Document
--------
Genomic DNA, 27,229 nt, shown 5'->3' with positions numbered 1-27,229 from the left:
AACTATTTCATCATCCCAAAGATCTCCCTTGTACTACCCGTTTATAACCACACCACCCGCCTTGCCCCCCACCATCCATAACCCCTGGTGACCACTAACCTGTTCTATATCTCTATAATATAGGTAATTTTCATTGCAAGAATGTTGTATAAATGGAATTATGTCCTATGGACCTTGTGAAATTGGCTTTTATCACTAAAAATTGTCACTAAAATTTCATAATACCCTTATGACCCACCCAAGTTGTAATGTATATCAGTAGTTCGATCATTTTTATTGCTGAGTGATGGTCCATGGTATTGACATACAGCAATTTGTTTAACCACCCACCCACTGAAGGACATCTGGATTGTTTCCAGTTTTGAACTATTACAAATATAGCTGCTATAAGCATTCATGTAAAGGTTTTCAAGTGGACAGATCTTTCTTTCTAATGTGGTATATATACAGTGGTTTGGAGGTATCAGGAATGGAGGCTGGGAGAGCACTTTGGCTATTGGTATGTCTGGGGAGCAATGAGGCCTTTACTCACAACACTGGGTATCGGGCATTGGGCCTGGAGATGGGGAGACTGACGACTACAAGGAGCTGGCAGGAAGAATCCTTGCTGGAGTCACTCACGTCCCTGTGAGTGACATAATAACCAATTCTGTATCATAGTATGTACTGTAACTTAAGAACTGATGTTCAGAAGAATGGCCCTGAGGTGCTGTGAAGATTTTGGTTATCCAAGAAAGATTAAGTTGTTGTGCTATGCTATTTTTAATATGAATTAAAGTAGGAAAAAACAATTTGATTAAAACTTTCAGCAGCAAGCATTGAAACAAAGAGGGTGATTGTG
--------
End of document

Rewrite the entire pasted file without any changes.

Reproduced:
Genomic DNA, 27,229 nt, shown 5'->3' with positions numbered 1-27,229 from the left:
AACTATTTCATCATCCCAAAGATCTCCCTTGTACTACCCGTTTATAACCACACCACCCGCCTTGCCCCCCACCATCCATAACCCCTGGTGACCACTAACCTGTTCTATATCTCTATAATATAGGTAATTTTCATTGCAAGAATGTTGTATAAATGGAATTATGTCCTATGGACCTTGTGAAATTGGCTTTTATCACTAAAAATTGTCACTAAAATTTCATAATACCCTTATGACCCACCCAAGTTGTAATGTATATCAGTAGTTCGATCATTTTTATTGCTGAGTGATGGTCCATGGTATTGACATACAGCAATTTGTTTAACCACCCACCCACTGAAGGACATCTGGATTGTTTCCAGTTTTGAACTATTACAAATATAGCTGCTATAAGCATTCATGTAAAGGTTTTCAAGTGGACAGATCTTTCTTTCTAATGTGGTATATATACAGTGGTTTGGAGGTATCAGGAATGGAGGCTGGGAGAGCACTTTGGCTATTGGTATGTCTGGGGAGCAATGAGGCCTTTACTCACAACACTGGGTATCGGGCATTGGGCCTGGAGATGGGGAGACTGACGACTACAAGGAGCTGGCAGGAAGAATCCTTGCTGGAGTCACTCACGTCCCTGTGAGTGACATAATAACCAATTCTGTATCATAGTATGTACTGTAACTTAAGAACTGATGTTCAGAAGAATGGCCCTGAGGTGCTGTGAAGATTTTGGTTATCCAAGAAAGATTAAGTTGTTGTGCTATGCTATTTTTAATATGAATTAAAGTAGGAAAAAACAATTTGATTAAAACTTTCAGCAGCAAGCATTGAAACAAAGAGGGTGATTGTG